If you live in a shitty climate, you obviously need to have a least 3 or even four sets of clothes for different weather conditions: one for cold, one for mild, one for warm, and maybe one for those rare heatwaves that still happen in your area.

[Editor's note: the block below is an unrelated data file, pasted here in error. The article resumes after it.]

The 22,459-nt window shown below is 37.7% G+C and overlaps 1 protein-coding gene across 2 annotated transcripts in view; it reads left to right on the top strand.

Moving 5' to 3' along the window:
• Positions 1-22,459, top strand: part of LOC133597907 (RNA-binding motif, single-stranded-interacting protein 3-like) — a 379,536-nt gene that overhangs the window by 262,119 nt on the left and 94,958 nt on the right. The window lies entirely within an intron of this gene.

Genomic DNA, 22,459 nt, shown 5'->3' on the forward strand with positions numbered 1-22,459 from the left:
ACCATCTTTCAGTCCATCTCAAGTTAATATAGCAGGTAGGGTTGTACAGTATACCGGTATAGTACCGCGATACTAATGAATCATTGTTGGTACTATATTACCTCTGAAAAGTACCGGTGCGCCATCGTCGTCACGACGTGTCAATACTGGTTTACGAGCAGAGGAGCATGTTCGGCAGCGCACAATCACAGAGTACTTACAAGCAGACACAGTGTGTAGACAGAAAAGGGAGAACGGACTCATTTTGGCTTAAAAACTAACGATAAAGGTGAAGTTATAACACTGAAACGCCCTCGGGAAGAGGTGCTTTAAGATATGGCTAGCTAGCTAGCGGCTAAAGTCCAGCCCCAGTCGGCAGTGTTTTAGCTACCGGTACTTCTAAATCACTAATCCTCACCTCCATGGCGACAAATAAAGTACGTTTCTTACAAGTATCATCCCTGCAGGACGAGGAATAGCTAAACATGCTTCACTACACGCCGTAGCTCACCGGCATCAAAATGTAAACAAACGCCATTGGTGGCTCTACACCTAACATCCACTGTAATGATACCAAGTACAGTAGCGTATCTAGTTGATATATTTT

If you leave outside suburban America, you most probably have very crumpled living space, like most people in the world do. Here comes the paradox: on one hand, you need lots of clothes to withstand the climate, on the other, you have very limited storage space to keep it. So, what’s the plan? Get some plastic boxes on wheels like this, with tight lids. Not only they protect your threads from light, humidity and dust, but they also allow to store seasonal clothes in areas otherwise not suitable for apparel storage, like under the bed, atop closets, on the entresols. There is also a way to dramatically increase each box capacity, which normally holds say a pair of winter pants and a short warm jacket, by using vacuum storage bags. Carefully place your clothes inside it, trying to wrap all sharp edges like zippers with layers of fabric. Then seal the bag with the help of a bundled plastic shuttle. Now unscrew the valve lid and connect a vacuum cleaner. After the air is removed from the bag, replace the valve lid. You may also tape the shuttle to the valve so you won’t loose it. So, lets compare. Now the box holds not only those two pieces of clothes, but a full-length hooded winter gown. Place some extra gloves and hats, close the lid and roll the box to your storage location of choice until next season. These vacuum storage bags are a life saver when you travel, since you can fit lots of things in to a most modest suitcase. However, you rarely have access to a vacuum cleaner in a hotel, so you may get a small plastic pump. Using it to compress the bags is not as efficient as a vacuum cleaner, but it is still better than nothing. And one more thing I would like to address is concerns that after using this bags, clothes stink and look like shit. Well, I’ve been using them for a few years and can say that is definitely not true. First, you have to store, and for that matter, wear clean and dry clothes, so it won’t smell. I even keep my coats in those bags. They look wrinkled at first, but in couple of days completely restore their look without a trace of decompression.